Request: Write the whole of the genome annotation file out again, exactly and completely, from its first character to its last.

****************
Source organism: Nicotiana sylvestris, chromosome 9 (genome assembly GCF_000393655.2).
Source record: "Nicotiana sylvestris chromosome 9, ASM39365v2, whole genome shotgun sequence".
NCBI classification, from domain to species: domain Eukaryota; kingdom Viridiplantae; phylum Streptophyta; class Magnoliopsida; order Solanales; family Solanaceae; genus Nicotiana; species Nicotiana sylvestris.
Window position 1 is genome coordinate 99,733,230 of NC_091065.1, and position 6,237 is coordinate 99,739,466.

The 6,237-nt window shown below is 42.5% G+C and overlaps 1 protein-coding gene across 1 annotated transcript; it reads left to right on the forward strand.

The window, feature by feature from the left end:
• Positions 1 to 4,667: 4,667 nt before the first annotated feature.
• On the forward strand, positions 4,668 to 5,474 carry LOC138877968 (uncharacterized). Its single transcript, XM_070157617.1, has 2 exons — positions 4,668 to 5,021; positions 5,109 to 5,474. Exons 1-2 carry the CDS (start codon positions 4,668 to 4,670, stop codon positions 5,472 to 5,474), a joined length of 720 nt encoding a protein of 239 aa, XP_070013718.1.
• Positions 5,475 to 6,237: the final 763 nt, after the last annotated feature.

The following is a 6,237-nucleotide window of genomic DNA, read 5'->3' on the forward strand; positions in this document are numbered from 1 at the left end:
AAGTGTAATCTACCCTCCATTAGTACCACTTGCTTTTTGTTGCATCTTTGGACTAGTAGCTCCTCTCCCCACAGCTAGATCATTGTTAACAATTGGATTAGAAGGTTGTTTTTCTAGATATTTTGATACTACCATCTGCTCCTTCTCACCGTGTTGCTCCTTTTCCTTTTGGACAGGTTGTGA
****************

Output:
Source organism: Nicotiana sylvestris, chromosome 9 (genome assembly GCF_000393655.2).
Source record: "Nicotiana sylvestris chromosome 9, ASM39365v2, whole genome shotgun sequence".
NCBI classification, from domain to species: domain Eukaryota; kingdom Viridiplantae; phylum Streptophyta; class Magnoliopsida; order Solanales; family Solanaceae; genus Nicotiana; species Nicotiana sylvestris.
Window position 1 is genome coordinate 99,733,230 of NC_091065.1, and position 6,237 is coordinate 99,739,466.

The 6,237-nt window shown below is 42.5% G+C and overlaps 1 protein-coding gene across 1 annotated transcript; it reads left to right on the forward strand.

The window, feature by feature from the left end:
• Positions 1 to 4,667: 4,667 nt before the first annotated feature.
• On the forward strand, positions 4,668 to 5,474 carry LOC138877968 (uncharacterized). Its single transcript, XM_070157617.1, has 2 exons — positions 4,668 to 5,021; positions 5,109 to 5,474. Exons 1-2 carry the CDS (start codon positions 4,668 to 4,670, stop codon positions 5,472 to 5,474), a joined length of 720 nt encoding a protein of 239 aa, XP_070013718.1.
• Positions 5,475 to 6,237: the final 763 nt, after the last annotated feature.

The following is a 6,237-nucleotide window of genomic DNA, read 5'->3' on the forward strand; positions in this document are numbered from 1 at the left end:
AAGTGTAATCTACCCTCCATTAGTACCACTTGCTTTTTGTTGCATCTTTGGACTAGTAGCTCCTCTCCCCACAGCTAGATCATTGTTAACAATTGGATTAGAAGGTTGTTTTTCTAGATATTTTGATACTACCATCTGCTCCTTCTCACCGTGTTGCTCCTTTTCCTTTTGGACAGGTTGTGA